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HIS Radeon R9 290X iPower IceQ X2 Turbo 4GB OCed Video Card Review

The other day we got a chance to look at the HIS R9 290 iPower IceQ X2 Turbo. Today we look at the R9 290X variant and overclock it to see what it can do.

@ShawnBakerTW
Published Tue, Jul 8 2014 5:05 PM CDT   |   Updated Tue, Nov 3 2020 6:59 PM CST
Rating: 93%Manufacturer: HIS Digital

Introduction and Package

Introduction of the HIS R9 290X iPower IceQ X2 Turbo 4GB

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VIEW GALLERY - 39 IMAGES

Recently, we got a chance to look at the HIS Radeon R9 290 4GB IceQ X2 Turbo and found ourselves extremely impressed with what HIS was offering us. If you also thought the card was great but thought to yourself that you might like a bit more power out of the box, we might just have the card you're looking for today.

The HIS R9 290X iPower IceQ X2 Turbo 4GB is the next step up in the line of iPower video cards from HIS. Carrying the highly popular R9 290X chip, the card is sure to put out some strong performance out of the box. It is then made even stronger by the fact that this particular model falls into the Turbo series, which means it comes overclocked out of the box.

Because we've already looked at the R9 290X a couple of times, we've decided to overclock the card even further to see just what kind of performance we're able to get out of the latest model from HIS. To top everything off today, we're also going to be introducing some new benchmarks into our line up and getting rid of a couple of older ones.

For the synthetic side of things, we're adding the new 3DMark Sky Diver Benchmark that was added to the latest version of 3DMark. We've also included Catzilla, a new benchmark that is gaining momentum in the benchmarking community. As for the real-world side of things, we've included the brand new GRID Autosport. That just about wraps everything up, so let's check out the bundle to see just what we're dealing with here today.

Package - What comes inside the box

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Taking a look at the overall box design, you can see it's all very standard with the blue and white color scheme. You can see HIS, IceQ X2, and the model number all clearly on the front along with the Turbo and iPower logo.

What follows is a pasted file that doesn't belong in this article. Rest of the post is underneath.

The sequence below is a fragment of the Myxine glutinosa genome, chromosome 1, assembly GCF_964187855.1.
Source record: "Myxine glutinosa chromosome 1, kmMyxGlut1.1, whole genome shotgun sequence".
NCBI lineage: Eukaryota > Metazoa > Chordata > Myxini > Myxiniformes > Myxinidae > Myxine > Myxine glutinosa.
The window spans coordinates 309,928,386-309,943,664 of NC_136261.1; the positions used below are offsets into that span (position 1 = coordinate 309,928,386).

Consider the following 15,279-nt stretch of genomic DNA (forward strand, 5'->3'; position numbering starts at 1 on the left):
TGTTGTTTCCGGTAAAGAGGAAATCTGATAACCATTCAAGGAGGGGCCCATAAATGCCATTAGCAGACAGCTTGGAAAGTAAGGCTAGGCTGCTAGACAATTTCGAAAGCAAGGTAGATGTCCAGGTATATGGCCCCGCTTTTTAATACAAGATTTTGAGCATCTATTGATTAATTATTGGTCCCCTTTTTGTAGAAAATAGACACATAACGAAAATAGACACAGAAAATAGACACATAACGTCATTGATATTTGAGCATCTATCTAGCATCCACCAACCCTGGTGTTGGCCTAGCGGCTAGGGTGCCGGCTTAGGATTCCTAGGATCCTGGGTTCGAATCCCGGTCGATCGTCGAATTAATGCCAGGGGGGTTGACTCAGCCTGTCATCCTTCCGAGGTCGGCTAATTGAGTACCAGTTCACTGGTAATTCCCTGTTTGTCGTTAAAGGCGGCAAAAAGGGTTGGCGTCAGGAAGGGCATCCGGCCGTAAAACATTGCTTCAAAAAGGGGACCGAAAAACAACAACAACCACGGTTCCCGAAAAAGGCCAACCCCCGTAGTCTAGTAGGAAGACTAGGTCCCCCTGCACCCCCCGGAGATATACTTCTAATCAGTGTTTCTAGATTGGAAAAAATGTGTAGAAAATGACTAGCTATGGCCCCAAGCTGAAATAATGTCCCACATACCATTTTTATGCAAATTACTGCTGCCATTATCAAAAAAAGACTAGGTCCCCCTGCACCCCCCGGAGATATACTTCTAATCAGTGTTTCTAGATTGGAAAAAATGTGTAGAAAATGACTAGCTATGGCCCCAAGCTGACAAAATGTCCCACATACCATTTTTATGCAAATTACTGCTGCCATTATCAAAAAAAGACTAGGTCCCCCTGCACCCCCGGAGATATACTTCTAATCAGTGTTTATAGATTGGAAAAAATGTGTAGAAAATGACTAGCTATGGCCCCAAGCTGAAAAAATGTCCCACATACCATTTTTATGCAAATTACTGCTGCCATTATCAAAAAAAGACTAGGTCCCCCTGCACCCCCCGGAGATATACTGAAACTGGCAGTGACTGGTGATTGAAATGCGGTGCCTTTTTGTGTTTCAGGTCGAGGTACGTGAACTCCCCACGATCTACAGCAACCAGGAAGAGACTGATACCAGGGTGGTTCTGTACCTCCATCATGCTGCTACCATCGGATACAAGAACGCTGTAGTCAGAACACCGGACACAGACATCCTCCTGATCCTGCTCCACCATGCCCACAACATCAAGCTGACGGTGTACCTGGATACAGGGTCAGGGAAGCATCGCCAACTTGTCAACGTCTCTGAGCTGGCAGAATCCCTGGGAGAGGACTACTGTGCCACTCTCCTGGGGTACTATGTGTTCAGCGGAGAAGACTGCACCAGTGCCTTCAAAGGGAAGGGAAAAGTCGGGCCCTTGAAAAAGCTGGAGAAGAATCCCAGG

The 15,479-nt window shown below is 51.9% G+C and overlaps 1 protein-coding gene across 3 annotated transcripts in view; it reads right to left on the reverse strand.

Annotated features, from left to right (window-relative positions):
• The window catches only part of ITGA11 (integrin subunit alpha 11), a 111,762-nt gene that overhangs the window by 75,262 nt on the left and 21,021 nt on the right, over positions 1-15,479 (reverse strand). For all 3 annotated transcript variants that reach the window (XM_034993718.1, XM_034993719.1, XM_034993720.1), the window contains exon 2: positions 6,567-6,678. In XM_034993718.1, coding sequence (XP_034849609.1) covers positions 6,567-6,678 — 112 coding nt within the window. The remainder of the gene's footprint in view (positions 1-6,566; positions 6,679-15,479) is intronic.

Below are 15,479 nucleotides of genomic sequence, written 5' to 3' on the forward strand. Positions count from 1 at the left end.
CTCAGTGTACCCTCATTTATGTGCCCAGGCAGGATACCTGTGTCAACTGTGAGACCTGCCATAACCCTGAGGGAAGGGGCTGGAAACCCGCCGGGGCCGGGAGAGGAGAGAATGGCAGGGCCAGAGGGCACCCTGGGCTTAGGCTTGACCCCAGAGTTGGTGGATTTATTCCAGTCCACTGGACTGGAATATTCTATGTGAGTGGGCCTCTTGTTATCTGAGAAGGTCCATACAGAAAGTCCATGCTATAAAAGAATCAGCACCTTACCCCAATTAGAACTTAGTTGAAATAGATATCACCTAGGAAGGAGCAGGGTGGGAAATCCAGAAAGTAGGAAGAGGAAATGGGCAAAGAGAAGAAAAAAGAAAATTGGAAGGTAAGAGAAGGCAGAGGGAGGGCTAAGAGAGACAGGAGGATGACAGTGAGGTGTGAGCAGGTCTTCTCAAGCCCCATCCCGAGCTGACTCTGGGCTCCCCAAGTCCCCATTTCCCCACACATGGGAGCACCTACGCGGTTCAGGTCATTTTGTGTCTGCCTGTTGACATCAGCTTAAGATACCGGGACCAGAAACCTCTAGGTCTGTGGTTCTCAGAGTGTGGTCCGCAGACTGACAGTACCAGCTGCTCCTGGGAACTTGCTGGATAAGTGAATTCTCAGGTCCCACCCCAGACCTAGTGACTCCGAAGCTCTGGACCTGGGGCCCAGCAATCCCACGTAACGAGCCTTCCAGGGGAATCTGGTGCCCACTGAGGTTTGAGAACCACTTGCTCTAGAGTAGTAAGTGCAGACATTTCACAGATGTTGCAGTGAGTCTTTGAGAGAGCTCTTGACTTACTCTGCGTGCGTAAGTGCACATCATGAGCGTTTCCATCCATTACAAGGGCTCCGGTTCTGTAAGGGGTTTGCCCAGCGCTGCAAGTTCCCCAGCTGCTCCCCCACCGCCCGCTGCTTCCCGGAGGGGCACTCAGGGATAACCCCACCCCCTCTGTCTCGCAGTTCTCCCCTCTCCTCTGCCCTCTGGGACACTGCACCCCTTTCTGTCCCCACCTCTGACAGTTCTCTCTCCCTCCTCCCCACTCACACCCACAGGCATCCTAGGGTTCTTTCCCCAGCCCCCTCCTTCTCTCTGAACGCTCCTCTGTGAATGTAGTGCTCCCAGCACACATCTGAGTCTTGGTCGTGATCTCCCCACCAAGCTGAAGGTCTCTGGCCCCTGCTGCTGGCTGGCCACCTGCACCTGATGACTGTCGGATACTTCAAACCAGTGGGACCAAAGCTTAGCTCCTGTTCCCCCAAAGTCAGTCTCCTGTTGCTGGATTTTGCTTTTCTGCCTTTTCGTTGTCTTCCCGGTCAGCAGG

Turning the box over, you can see some of the main details, including a cooler and quieter design thanks to the IceQ X2 cooling technology that brings with it a 5-heat pipe dual fan heat sink setup. You can see the iPower feature also brings with it full solid state capacitors and a six dynamic phase control PWM IC setup.

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Moving inside the box, you can see we don't have a whole lot going on, which is very typical with HIS video cards. We have the standard Driver CD alongside a manual and an HIS sticker for your case. While it's not much, the overall bundle is pretty typical of video cards these days.

PRICING: You can find the HIS R9 290X iPower IceQ X2 Turbo 4GB for sale below. The prices listed are valid at the time of writing but can change at any time. Click the link to see the very latest pricing for the best deal.

United States: The HIS R9 290X iPower IceQ X2 Turbo 4GB retails for $609.99 at Amazon.

Video Card Details and Specifications

Close up with the HIS R9 290X iPower IceQ X2 Turbo 4GB

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Taking a look at the card, you can see the overall design is pretty much identical to the R9 290 version of the card. We have the same gold shroud with a funky looking X in the middle of the card. We have a dual fan setup with a massive heat sink sitting behind the shroud. A total of five heat pipes are on offer from the card to help draw the heat away from the core. We're going to be making full use of the cooler today as we really overclock this bad boy.

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Because this card is using a nine stage PWM Phase setup instead of an eight stage one seen on the reference R9 290X, we can see that the HIS R9 290X iPower IceQ X2 Turbo 4GB opts for a dual 8-Pin PCIe setup instead of the standard single 6-Pin and 8-Pin PCIe setup. This should provide a cleaner line of power and help with overclocking. Here you can also get an idea of the heat sink setup, which sees the large aluminum heat sink hang over the back of the card.